This week was typical in my NHS therapy work in that just about all the cases I was involved with concerned children, mainly but not only boys, who have come from emotionally neglectful situations, but also dire poverty and very deprived environments,  and who seem to be a huge worry to professionals and other adults in their lives. It is striking how many are excluded from school, have few friends, cannot concentrate very much, have little capacity to understand their own and other people’s emotional states, and are very impulsive. Many of us in the field take this for granted now, but have struggled to both make sense of the exact mechanisms and to do enough to help with such issues.

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The risks of the dominance of evidence based practice

A scientific study this week has been published suggesting that doctors need to trust their ‘gut feelings’ and intuitions for the sake of their patients. This study [1], published in the British Medical Journal,   looked at  the cases of nearly 4,000 children, and found that a doctor’s intuitive feeling that something is not right, even when a formal examination has found nothing wrong,  can have greater diagnostic value than relying on most symptoms and signs, when trying to spot certain illnesses.  In these cases, the probability of a serious infection decreased from 0.2 percent to 0.1 percent when gut feeling was absent. It is not always possible to work out what signals are being picked up which give rise to the alarm bells ringing, sometimes this comes from the way parents talk about the issues, sometimes from other signs. The researchers go as far as recommending that medical schools should make it clear that an “inexplicable gut feeling is an important diagnostic sign’. This is one of a number of studies which have been questioning the principles of Evidence Based Practice (EBP), and indeed another was published online this week that challenges the very epistemological foundations of EBP [2].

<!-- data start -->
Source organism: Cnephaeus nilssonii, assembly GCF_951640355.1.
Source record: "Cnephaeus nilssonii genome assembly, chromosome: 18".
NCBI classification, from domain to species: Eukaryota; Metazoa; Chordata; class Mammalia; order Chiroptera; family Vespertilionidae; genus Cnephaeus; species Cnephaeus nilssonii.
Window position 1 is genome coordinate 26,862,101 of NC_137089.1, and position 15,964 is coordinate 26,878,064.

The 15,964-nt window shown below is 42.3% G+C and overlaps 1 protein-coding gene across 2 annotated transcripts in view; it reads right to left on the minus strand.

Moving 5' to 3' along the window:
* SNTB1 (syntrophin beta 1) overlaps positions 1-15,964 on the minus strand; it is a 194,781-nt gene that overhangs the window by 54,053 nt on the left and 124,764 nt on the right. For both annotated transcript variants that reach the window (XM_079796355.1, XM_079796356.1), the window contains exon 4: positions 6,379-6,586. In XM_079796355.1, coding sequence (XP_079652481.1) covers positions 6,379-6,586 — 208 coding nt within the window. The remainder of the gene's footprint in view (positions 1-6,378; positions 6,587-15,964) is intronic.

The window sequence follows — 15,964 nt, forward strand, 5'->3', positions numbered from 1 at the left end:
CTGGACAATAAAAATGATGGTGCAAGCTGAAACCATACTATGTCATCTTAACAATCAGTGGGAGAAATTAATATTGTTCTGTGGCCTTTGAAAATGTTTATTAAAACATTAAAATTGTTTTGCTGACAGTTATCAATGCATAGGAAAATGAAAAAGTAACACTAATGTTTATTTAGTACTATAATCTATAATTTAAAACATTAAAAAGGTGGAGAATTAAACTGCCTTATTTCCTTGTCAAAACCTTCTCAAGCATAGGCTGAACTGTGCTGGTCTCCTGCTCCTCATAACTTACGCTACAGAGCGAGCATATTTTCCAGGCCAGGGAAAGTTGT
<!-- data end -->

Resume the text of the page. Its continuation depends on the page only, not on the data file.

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Research on the effect of the recession on mental health

We are seeing some very worrying mental health trends begin to emerge in response to the current economic situation. A recent article in the British Medical Journal  [1] published by researchers from the Universities of Liverpool, Cambridge and the London school of Hygiene and Tropical Medicine has found that suicide rates in the last few years have bucked the trend of the previous 20 years and have started to rise. This study interestingly looked at 93 regions of the UK and found that the areas experiencing the highest levels of unemployment were the ones where suicide rates had increased the most. For every 10% increase in unemployment there was a 1.4% increase in suicide rates, which in the UK amounted to 1000 suicides. There was even a slight improvement in areas where employment rates briefly picked up, again suggesting a causal link. The same link between unemployment and suicide rates was also found in a recent study in Finland [2].